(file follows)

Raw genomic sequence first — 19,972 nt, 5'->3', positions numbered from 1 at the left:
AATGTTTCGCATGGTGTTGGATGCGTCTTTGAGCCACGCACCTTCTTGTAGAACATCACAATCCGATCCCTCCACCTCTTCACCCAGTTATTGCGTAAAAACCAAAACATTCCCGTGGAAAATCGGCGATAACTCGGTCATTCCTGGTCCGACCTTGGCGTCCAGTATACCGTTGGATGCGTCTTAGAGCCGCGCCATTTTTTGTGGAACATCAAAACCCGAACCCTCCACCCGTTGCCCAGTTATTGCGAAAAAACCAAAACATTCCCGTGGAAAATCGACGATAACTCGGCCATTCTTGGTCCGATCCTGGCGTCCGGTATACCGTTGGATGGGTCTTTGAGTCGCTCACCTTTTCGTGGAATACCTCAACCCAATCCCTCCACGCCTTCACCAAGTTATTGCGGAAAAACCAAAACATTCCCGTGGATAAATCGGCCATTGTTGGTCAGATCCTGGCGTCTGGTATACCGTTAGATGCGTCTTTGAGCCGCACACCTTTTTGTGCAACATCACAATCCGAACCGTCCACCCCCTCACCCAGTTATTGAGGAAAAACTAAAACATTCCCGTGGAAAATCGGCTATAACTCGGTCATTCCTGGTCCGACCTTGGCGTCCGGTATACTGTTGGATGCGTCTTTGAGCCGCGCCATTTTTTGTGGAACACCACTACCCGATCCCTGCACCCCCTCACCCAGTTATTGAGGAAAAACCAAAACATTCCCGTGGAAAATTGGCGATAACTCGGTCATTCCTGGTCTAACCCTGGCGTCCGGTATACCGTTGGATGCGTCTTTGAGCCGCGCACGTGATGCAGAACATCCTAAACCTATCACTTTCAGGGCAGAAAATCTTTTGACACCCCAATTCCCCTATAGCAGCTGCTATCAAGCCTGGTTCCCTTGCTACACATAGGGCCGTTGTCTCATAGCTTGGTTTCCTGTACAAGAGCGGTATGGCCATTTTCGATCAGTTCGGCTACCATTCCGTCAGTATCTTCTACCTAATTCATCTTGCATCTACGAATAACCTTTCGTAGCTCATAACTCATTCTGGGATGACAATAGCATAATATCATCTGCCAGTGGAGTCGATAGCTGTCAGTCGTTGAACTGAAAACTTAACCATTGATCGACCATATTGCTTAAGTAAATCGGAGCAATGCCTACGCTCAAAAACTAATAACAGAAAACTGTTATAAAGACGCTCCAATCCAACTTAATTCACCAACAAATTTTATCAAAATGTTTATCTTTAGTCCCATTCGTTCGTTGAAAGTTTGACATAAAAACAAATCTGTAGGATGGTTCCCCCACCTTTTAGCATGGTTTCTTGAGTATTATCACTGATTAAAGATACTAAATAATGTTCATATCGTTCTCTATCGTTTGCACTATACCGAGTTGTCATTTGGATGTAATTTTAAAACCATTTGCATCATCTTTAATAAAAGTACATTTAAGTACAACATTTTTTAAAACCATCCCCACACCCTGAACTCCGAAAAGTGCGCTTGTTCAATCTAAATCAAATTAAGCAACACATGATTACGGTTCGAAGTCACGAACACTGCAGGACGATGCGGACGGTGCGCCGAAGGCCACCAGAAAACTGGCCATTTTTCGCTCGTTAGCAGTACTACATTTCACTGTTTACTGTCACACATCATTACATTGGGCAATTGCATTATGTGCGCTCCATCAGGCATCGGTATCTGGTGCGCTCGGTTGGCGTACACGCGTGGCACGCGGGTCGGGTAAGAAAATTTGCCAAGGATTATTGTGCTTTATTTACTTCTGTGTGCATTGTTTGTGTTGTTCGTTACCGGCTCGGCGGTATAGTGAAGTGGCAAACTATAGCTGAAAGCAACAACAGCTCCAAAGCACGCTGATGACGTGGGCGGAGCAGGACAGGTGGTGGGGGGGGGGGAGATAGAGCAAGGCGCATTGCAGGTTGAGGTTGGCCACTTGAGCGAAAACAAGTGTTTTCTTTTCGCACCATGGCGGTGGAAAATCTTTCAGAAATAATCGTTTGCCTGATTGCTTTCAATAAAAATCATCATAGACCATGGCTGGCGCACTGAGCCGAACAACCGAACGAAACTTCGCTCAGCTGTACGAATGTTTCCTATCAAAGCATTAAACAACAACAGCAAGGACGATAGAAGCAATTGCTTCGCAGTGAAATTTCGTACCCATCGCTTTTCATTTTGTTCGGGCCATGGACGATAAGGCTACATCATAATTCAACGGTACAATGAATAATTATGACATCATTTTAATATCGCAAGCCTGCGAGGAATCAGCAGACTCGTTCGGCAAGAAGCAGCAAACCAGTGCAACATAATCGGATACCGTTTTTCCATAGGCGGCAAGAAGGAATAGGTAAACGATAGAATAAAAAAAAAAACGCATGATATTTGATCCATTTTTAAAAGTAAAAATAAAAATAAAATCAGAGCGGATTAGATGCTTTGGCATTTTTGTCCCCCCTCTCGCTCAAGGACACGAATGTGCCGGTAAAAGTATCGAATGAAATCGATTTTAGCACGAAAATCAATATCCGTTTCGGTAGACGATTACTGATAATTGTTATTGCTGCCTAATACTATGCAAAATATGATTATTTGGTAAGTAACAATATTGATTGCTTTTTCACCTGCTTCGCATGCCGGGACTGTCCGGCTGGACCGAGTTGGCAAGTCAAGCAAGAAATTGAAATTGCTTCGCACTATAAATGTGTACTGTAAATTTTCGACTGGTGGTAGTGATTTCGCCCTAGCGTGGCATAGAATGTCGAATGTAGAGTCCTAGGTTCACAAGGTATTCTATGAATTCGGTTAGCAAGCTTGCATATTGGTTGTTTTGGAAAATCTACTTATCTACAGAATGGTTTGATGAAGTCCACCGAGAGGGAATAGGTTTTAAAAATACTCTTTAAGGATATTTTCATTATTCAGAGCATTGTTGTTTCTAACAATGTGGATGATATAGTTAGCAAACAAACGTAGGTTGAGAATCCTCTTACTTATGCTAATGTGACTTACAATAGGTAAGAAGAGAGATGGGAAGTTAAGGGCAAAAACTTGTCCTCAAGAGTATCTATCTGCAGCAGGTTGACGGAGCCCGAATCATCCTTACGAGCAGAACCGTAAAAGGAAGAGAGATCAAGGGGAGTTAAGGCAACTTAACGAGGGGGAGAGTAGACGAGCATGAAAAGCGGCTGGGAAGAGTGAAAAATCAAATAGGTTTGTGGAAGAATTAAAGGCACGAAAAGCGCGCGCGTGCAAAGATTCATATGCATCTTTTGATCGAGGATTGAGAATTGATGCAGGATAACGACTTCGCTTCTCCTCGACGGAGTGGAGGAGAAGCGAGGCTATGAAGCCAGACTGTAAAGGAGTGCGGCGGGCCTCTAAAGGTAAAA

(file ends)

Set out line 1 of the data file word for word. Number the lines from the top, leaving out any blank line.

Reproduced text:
Raw genomic sequence first — 19,972 nt, 5'->3', positions numbered from 1 at the left: